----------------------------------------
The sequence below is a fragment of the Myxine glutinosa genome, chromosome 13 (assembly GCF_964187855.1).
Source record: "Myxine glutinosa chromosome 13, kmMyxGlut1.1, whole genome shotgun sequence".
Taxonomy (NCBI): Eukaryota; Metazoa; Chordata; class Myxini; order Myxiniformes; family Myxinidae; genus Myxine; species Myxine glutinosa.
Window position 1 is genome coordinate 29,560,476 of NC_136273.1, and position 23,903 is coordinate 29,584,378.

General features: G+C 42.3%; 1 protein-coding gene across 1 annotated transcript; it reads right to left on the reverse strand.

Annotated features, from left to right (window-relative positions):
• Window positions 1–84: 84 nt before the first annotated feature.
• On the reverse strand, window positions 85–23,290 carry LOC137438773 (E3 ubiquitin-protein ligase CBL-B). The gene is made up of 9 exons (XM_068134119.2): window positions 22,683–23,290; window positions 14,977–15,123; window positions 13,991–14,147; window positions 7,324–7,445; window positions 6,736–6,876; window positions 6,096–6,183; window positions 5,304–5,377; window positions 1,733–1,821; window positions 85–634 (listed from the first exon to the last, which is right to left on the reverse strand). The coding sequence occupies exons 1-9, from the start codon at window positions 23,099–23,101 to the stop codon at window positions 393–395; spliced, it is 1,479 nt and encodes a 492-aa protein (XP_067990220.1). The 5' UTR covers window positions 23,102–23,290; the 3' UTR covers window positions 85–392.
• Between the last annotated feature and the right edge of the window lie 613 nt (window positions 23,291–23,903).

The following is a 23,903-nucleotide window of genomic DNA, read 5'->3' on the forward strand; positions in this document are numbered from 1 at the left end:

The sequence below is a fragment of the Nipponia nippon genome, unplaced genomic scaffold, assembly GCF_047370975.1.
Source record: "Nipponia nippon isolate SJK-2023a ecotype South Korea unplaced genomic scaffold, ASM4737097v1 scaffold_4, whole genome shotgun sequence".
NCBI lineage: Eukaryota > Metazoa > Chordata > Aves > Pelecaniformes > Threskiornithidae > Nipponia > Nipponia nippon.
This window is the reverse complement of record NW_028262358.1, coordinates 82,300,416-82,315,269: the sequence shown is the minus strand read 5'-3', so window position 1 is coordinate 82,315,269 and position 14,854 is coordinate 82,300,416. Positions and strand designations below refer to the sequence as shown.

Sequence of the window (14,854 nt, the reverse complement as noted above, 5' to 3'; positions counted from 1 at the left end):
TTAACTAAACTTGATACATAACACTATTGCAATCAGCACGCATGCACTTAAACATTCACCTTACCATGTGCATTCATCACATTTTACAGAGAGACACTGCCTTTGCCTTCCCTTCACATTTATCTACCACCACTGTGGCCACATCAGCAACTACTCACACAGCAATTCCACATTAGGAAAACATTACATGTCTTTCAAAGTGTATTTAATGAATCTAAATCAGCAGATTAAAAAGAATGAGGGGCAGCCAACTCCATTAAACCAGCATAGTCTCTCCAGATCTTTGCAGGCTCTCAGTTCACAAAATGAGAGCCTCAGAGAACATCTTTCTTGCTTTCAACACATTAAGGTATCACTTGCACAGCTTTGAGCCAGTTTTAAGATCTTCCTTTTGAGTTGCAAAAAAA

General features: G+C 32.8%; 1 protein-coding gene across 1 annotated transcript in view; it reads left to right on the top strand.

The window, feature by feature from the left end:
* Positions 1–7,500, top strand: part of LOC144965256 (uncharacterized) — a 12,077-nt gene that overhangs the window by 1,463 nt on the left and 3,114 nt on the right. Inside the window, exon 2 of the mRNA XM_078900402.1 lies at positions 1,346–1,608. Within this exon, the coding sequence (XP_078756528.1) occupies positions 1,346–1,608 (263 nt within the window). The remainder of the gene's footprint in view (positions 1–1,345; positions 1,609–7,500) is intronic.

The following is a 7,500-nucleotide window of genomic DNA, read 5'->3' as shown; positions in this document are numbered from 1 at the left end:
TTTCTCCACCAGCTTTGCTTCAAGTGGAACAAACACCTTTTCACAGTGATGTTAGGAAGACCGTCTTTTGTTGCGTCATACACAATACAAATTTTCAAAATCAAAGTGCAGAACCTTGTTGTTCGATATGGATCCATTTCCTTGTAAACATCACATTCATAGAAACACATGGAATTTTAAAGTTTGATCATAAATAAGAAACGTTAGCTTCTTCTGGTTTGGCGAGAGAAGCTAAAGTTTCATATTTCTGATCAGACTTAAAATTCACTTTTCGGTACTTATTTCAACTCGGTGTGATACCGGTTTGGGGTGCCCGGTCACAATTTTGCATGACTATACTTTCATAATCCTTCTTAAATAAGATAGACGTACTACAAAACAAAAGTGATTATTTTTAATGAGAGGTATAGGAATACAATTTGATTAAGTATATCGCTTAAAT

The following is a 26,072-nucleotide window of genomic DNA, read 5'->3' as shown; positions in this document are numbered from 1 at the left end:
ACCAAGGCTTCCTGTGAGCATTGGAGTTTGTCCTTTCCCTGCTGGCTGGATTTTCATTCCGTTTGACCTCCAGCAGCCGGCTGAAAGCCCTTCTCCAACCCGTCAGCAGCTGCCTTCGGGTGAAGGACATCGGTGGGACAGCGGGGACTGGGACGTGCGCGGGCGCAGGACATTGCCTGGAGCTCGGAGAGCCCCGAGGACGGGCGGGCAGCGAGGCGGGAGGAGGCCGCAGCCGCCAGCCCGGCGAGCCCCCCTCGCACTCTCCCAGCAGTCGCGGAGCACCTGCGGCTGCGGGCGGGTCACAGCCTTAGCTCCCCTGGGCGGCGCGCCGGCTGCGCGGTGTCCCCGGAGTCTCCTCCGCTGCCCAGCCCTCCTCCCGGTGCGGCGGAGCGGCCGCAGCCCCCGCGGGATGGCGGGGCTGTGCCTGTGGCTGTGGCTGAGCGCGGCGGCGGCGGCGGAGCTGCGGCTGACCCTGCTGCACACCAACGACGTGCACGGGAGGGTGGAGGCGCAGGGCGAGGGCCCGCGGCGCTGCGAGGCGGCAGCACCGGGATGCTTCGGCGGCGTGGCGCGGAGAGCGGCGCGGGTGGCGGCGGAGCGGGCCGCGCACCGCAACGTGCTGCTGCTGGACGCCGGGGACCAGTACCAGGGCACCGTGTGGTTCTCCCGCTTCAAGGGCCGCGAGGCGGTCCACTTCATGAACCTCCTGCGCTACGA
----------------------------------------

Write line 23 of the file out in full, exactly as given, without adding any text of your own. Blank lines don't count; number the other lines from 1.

ACCAAGGCTTCCTGTGAGCATTGGAGTTTGTCCTTTCCCTGCTGGCTGGATTTTCATTCCGTTTGACCTCCAGCAGCCGGCTGAAAGCCCTTCTCCAACCCGTCAGCAGCTGCCTTCGGGTGAAGGACATCGGTGGGACAGCGGGGACTGGGACGTGCGCGGGCGCAGGACATTGCCTGGAGCTCGGAGAGCCCCGAGGACGGGCGGGCAGCGAGGCGGGAGGAGGCCGCAGCCGCCAGCCCGGCGAGCCCCCCTCGCACTCTCCCAGCAGTCGCGGAGCACCTGCGGCTGCGGGCGGGTCACAGCCTTAGCTCCCCTGGGCGGCGCGCCGGCTGCGCGGTGTCCCCGGAGTCTCCTCCGCTGCCCAGCCCTCCTCCCGGTGCGGCGGAGCGGCCGCAGCCCCCGCGGGATGGCGGGGCTGTGCCTGTGGCTGTGGCTGAGCGCGGCGGCGGCGGCGGAGCTGCGGCTGACCCTGCTGCACACCAACGACGTGCACGGGAGGGTGGAGGCGCAGGGCGAGGGCCCGCGGCGCTGCGAGGCGGCAGCACCGGGATGCTTCGGCGGCGTGGCGCGGAGAGCGGCGCGGGTGGCGGCGGAGCGGGCCGCGCACCGCAACGTGCTGCTGCTGGACGCCGGGGACCAGTACCAGGGCACCGTGTGGTTCTCCCGCTTCAAGGGCCGCGAGGCGGTCCACTTCATGAACCTCCTGCGCTACGA